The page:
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  • Writer's pictureMicki Bare

#socialdistancing telecommuting tips

Updated: Mar 31, 2020

Has your job suddenly become a work-at-home situation? With today's technology and virtual abilities, as long as we have an internet connection, most of us can do at least some of our jobs from home. Aren't we the lucky ones!?

Home office view
My current teleworking view.

For those of you who've never teleworked or telecommuted (depending on your preferred verbiage), I decided to dig into the caverns of my memories and a few old blogs to resurrect what I know about working at home.

The first thing you must do is claim your workspace. This is an area of your home—NOT in your bedroom—where you plant your proverbial flag and plug up a computer. This is the most critical stage of transitioning to working at home. There are a few things to consider when selecting your workspace:

  • Make sure you have excellent cell service and internet. Test the space first. You don't want to set up in a dead spot and then have to move everything.

  • Find the most comfortable chair in your home and then add a cushion. For many of us, the most comfortable chairs we own are recliners and the couch. These cannot be used for teleworking unless you get paid to nap. Beware your dining room chairs. I believe they are designed to become gradually more uncomfortable the longer you sit in them so as to ensure guests don't overstay their welcome. There is a chair somewhere in your home that, paired with a comfortable pillow or cushion, will suffice eight-hours a day in the short-term.

  • Desks used to pay bills don't quite cut it when it comes to spreading out paperwork, computer hardware, a printer, half-empty coffee mugs, snack plates, a spare cushion, and the cat. Yes, I said cat. At home, you must expect your cat will take naps on your makeshift desk. That's why you'll need a good-sized table to supplement the little cluttered desk you use to pay bills.

  • Set up near a window. And be sure to face that window. That way, you can look up from your computer screen and see trees, birds, clouds, the side of the building across the alley (you might live in a big city—I don't know), your neighbors when they step out to stretch, smoke, and empty recycling into their recycle get the idea. You might not have an office with a view at work, but at home, the corner office is yours for the taking!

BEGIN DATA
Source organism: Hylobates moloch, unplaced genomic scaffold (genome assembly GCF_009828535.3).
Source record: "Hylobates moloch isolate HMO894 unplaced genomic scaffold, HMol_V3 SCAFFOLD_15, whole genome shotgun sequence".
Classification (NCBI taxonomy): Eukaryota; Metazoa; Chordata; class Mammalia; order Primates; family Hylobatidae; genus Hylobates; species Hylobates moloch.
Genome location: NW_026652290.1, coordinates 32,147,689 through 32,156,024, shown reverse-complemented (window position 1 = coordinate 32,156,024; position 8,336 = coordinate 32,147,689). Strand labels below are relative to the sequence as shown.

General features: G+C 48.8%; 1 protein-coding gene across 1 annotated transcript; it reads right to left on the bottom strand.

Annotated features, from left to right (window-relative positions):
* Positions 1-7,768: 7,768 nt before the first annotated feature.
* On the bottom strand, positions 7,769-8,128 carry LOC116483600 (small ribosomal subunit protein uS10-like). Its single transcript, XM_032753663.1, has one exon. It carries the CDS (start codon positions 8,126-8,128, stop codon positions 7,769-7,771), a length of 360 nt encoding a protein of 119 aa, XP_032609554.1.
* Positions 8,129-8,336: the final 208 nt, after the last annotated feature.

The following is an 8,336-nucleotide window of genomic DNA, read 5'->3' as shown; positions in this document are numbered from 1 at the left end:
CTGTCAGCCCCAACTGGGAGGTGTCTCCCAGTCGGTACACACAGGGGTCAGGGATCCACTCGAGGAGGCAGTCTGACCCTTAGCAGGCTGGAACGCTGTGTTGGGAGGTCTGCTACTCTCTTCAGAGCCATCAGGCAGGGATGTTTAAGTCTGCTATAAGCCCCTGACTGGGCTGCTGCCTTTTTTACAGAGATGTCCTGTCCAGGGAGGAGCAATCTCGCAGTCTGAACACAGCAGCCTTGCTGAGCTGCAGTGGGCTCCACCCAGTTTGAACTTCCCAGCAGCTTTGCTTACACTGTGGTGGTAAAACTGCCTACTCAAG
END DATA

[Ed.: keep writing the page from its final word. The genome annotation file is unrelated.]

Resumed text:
Once you have your space secured and set up—likely with the help of a younger member of the family who can connect all the HDMI and power cords in such a way that everything works—you'll need to establish a schedule. I highly recommend keeping as close to your old routine as possible. Get up at the same time, workout, shower, brush your teeth, drink a half a pot of coffee, and then start work at the same time you used to arrive at the office. Routines are critical for keeping us sane when all else seems insane.

Bunny outside home office window
When I had a home office, this guy was my view!

Once you've begun settling into your new work reality, remember to take breaks. Do laundry, simmer marinara, dust, organize your mail. I know you're not getting paid to do these things. But you do need time to think and solve problems. You don't have your co-workers to bounce ideas off of and you can't go to the break room and raid the leftovers from yesterday's meeting, gossip at the copier, or walk to the coffee shop a block away. Those activities must be replaced to keep your sanity (there's that word again). Therefore, in short bursts, get up, walk about, and stir the sauce. Put the wash into the dryer. Recycle the credit card offers and stack your bills. Just keep the breaks short.

You also need to wear comfortable clothes. The best part of working at home is that pajamas are acceptable attire. There is no business casual requirement. You don't have to wear ties or blazers. At home, there's no need for pantyhose or Spanx, shoes, or accessories. If you have an online video meeting, put on a sweater or slip into a clean shirt for the duration of the meeting. If you're not feeling it, call into the meeting and forego the video part.

You'll want to ensure you can tune out the kids, spouses, televisions, traffic, or whatever distractions surround you. Make use of your ear buds or air pods or whatever you stuff into your ears to shut out the world. To get into and stay in work mode, you simply must shut out your home world.

Lastly, you no longer have a commute. There's no down time between work and home. Therefore, in order to prevent conflict and keep your—yep, you guessed it—sanity, you need to create transitional down time between working and interacting with your family. Read a book, do some gardening, strike a few yoga poses, meditate—whatever you need to let go of work stress and make room for family stress.

What other tips for telecommuting would you share?

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